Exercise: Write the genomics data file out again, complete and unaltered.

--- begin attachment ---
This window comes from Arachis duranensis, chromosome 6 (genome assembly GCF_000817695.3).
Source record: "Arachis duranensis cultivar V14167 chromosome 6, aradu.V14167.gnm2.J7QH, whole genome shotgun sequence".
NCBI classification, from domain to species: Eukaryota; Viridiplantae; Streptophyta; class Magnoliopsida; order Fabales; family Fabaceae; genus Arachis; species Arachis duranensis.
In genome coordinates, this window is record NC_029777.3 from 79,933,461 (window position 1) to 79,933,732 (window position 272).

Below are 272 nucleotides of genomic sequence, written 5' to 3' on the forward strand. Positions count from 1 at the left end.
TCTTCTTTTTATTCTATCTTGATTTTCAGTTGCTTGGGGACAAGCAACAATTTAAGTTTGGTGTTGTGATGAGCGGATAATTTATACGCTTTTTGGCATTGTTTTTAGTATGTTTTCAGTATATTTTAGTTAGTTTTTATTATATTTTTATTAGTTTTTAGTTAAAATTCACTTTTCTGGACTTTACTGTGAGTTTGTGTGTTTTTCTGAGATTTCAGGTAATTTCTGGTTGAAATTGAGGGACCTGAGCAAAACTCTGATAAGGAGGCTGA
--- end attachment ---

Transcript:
This window comes from Arachis duranensis, chromosome 6 (genome assembly GCF_000817695.3).
Source record: "Arachis duranensis cultivar V14167 chromosome 6, aradu.V14167.gnm2.J7QH, whole genome shotgun sequence".
NCBI classification, from domain to species: Eukaryota; Viridiplantae; Streptophyta; class Magnoliopsida; order Fabales; family Fabaceae; genus Arachis; species Arachis duranensis.
In genome coordinates, this window is record NC_029777.3 from 79,933,461 (window position 1) to 79,933,732 (window position 272).

Below are 272 nucleotides of genomic sequence, written 5' to 3' on the forward strand. Positions count from 1 at the left end.
TCTTCTTTTTATTCTATCTTGATTTTCAGTTGCTTGGGGACAAGCAACAATTTAAGTTTGGTGTTGTGATGAGCGGATAATTTATACGCTTTTTGGCATTGTTTTTAGTATGTTTTCAGTATATTTTAGTTAGTTTTTATTATATTTTTATTAGTTTTTAGTTAAAATTCACTTTTCTGGACTTTACTGTGAGTTTGTGTGTTTTTCTGAGATTTCAGGTAATTTCTGGTTGAAATTGAGGGACCTGAGCAAAACTCTGATAAGGAGGCTGA